If you are someone who is either contemplating taking the plunge as a buy-to-let investor, or you are contemplating expanding your existing portfolio, you may be feeling nervous. At a time when there is a fairly well-publicised exodus of landlords from the private rented sector, is it sensible to consider swimming against the tide?
In short, yes!
The elephant in the room…
The legal framework that governs private residential lettings in England is facing imminent change. Assured shorthold tenancies seem (save perhaps for a few exceptions) destined to be assigned to history. For those who have been landlords for the last 10 years or so, they will have already seen the legalities of letting become more complicated. The forthcoming changes have already been the final straw for many and it is seemingly inevitable that further landlords will leave the sector.
Let’s be honest. Being a landlord in the coming years will be different. There will be an increased focus on ensuring rental properties are in a good condition. Obtaining possession if something goes wrong may well become a longer process. And our prediction is that disrepair claims – and counterclaims in particular (something the accelerated possession process has sheltered private landlords from) - are likely to increase.
And now for the positives…
With a shrinking supply of private rented sector homes, and an ever-growing pool of renters, rental properties are in demand more than ever. Unless there is a rapid development of housing by local authorities and housing associations, or a sudden catastrophic crash in the housing market (both of which are unlikely), private renters are going to continue to need rental properties to live in. Despite what you may read in the press, private landlords are still loved!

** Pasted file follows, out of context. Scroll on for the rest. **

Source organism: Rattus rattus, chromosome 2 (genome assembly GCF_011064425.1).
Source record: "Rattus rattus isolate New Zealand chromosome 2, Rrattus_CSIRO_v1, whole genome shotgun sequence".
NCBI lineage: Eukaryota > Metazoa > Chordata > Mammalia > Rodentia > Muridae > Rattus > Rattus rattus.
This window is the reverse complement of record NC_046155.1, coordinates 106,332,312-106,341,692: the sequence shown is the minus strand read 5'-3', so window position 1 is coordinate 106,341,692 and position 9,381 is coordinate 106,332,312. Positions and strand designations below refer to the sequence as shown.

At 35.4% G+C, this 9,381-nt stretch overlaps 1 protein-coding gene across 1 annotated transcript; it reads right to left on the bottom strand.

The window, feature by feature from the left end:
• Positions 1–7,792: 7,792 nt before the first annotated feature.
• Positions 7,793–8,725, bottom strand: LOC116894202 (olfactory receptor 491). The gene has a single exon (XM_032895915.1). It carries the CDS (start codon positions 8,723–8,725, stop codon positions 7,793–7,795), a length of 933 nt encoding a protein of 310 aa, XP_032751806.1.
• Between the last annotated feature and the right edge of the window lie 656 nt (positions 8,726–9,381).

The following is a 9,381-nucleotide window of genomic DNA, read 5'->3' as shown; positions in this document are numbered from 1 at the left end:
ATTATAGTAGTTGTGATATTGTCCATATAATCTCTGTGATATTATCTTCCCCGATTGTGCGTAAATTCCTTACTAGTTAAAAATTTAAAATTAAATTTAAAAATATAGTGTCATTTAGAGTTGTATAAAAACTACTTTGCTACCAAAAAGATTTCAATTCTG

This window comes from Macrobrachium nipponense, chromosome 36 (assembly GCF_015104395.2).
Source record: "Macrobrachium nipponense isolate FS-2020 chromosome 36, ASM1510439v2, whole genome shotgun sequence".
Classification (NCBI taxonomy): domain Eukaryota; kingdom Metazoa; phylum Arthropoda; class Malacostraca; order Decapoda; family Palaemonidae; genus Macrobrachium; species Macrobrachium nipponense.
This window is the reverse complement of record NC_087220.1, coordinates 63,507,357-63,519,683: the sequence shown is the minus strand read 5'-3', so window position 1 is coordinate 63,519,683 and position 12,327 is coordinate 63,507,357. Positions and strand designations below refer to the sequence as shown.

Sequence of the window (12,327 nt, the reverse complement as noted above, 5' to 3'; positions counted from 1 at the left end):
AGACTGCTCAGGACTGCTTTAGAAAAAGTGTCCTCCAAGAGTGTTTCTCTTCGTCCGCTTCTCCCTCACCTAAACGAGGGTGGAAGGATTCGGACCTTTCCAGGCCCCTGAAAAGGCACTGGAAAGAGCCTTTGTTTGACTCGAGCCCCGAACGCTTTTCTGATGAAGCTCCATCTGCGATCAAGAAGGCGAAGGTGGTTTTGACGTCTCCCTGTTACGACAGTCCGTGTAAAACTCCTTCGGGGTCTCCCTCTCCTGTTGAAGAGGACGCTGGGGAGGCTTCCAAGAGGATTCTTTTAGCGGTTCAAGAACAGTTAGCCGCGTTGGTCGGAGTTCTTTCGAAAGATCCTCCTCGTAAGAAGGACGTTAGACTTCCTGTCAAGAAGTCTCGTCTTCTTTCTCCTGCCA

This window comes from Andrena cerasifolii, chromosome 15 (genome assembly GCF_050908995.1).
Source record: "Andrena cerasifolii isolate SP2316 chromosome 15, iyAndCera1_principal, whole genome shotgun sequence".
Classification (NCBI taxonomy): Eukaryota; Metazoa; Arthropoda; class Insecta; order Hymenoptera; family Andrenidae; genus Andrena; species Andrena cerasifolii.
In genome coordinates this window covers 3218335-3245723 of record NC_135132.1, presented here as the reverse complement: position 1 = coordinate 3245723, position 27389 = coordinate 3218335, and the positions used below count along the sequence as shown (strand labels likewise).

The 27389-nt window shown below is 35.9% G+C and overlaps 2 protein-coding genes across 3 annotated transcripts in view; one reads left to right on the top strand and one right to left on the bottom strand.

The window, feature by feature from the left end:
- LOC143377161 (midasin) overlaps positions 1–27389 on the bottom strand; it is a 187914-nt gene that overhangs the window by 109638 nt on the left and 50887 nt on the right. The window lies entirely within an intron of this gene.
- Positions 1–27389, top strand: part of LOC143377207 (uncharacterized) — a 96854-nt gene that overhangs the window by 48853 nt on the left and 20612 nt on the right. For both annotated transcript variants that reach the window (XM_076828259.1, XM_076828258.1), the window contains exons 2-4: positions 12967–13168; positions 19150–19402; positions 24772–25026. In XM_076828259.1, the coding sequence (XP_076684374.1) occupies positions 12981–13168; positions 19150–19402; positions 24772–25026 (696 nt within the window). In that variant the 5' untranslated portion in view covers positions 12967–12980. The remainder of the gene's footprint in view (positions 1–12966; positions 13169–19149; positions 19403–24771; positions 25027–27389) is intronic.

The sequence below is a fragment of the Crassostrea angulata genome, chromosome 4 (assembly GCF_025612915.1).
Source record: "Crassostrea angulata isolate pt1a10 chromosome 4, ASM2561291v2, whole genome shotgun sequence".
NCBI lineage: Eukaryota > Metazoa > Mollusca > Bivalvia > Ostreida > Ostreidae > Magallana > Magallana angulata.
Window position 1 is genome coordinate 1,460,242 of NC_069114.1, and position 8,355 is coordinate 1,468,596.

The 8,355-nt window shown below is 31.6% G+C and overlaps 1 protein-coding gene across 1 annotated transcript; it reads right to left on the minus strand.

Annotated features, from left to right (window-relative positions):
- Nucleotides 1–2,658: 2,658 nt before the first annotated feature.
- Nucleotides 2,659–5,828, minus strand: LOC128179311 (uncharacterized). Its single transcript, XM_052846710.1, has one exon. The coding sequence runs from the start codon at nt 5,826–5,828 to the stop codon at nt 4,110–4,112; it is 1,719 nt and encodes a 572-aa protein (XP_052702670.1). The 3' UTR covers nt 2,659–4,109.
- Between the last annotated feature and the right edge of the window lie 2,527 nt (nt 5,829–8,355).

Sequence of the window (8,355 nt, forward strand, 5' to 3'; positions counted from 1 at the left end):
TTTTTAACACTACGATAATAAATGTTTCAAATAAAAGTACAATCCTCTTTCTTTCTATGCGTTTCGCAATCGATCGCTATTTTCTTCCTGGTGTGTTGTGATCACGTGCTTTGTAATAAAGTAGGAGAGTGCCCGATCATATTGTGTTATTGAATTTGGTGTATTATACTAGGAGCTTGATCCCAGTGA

The headline for prospective landlords is “forewarned is forearmed.”
· Our mantra has always been that private landlords need to adopt a business-like approach and that is more important than ever. Due your due diligence, understand how the letting world works and how it is due to change.
· Do the financial forecasting carefully, ensure you factor in regular maintenance costs, and possibly the costs of a reputable letting agent to ensure you are kept on track with the day-to-day requirements.
· Also factor in that you may have to take a tenant to court and that will be via a different to the current path many landlords use. Proceedings involve cost and your time. You may be lucky and have brilliant tenants – many landlords do – but having a realistic approach is sensible.
· Think carefully and with a level head about the properties you want to invest in (and this applies as much for existing landlords as for first-timers). The bill for maintenance and energy efficiency works should be relatively low on a modern property. The 1930s terraced house may look like a bargain in terms of the purchase price, but it could become a maintenance money pit in the longer term.
Put simply, yes, things are changing in the sector and that is proving unpopular with many existing landlords. But as long as you do your homework, now could be a really great time for new landlords to enter the market. We are here to help anyone taking the plunge!
How can Tozers help?
For further help or information about anything mentioned in this article, or to talk to one of our dedicated team, please contact us.